Saturday, September 14, 2013

Does God of the Old Testament fear Humans?

Glass skyscraper pointing to the sky

This may seem like an absurd (and blasphemous) question at first sight. God is considered perfection personified with all good and commendable attributes elevated to the nth degree, their highest and most extreme form. God is omnipotent; he can change the course of history, slaughter humans and animals alike, close and open wombs, split seas, burn bushes without leaving a trace, create miracles out of thin air and humans out of sheer dust.

Interestingly, Adam was created in the image of God. So in a sense if he is not a mirror image, then at least Adam is similar in likeness to his Creator; in other words, he is like God. Adam can be seen as the child or student, and God his father and master. Nonetheless, it is made clear from the outset that God is and must be at all times superior to Adam. God commands full and complete obedience from his creation.

Yet it so happens that there are two trees in the Garden of Eden. Whether God put them there on purpose (generally not a good idea since it would imply a self-defeating act) or they were there to begin with, namely that heaven ispo facto comes with those trees in the very midst of the garden, or whether perhaps someone else had planted them there, these are all questions and speculations beyond the scope of this current post.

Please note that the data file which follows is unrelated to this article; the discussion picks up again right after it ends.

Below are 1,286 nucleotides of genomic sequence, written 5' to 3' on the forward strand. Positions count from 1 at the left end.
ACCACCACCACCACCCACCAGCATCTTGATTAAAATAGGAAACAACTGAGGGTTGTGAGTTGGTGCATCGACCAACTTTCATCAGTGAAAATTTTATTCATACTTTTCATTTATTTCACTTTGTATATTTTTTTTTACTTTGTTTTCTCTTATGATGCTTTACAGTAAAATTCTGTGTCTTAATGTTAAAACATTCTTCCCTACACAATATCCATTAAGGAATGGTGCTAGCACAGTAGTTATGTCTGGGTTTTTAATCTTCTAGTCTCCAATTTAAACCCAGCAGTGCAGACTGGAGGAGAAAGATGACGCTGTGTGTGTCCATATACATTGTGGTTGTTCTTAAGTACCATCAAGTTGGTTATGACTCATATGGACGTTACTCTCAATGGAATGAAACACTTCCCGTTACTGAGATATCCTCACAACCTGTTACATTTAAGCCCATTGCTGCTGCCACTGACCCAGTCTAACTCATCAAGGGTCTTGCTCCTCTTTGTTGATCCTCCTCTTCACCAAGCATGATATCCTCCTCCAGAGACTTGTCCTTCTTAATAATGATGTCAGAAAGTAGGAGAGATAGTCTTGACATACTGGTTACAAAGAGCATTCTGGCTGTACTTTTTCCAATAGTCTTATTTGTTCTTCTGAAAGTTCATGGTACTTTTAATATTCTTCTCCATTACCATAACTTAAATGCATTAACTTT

It seems that neither Adam nor Eve paid too much attention to this; they knew of the existence of the Tree of Good and Evil which God forbade them to eat from at the expense and punishment of death, but they showed no particular interest or inclination towards it. This changes, however, when the Serpent points out the “benefits” of eating from the forbidden fruit, often referred to as apples due to its Latin similarity of its root word malum denoting evil.

I imagine that both Adam and Eve started pondering whether they should have of it or not. They do not want to disobey or displease their God, yet the seed of curiosity is budding within them. The serpent had assured them that they would not die, but rather their eyes will be opened, and they will see and be like God; they will know the distinction between good and evil and become wise.

At that time, they are still shielded and protected by a complete ignorance of evil. But what if they were able to cast aside their naivety and open their eyes to both sides of the spectrum? They would not only gain knowledge and learn to distinguish good from evil, but they would be able to make a choice, to have an operating and functional will.

Although this is often depicted as transgression or disobedience towards God, I see it more as an act of empowerment. It may look like willful or sinful rebellion, yet their actions in my view are not ill-intentioned because how could they know the difference between good and bad, right and wrong at that stage? You cannot blame someone for doing wrong or for being unethical if the concept of and distinction between right and wrong makes no sense to them.

God's reaction is very interesting here. He gets furious. He expels them from paradise, blocks its entry with cherubim guards and a flaming sword and curses the ancestors of humanity with labor (in both senses of the word) as well as death.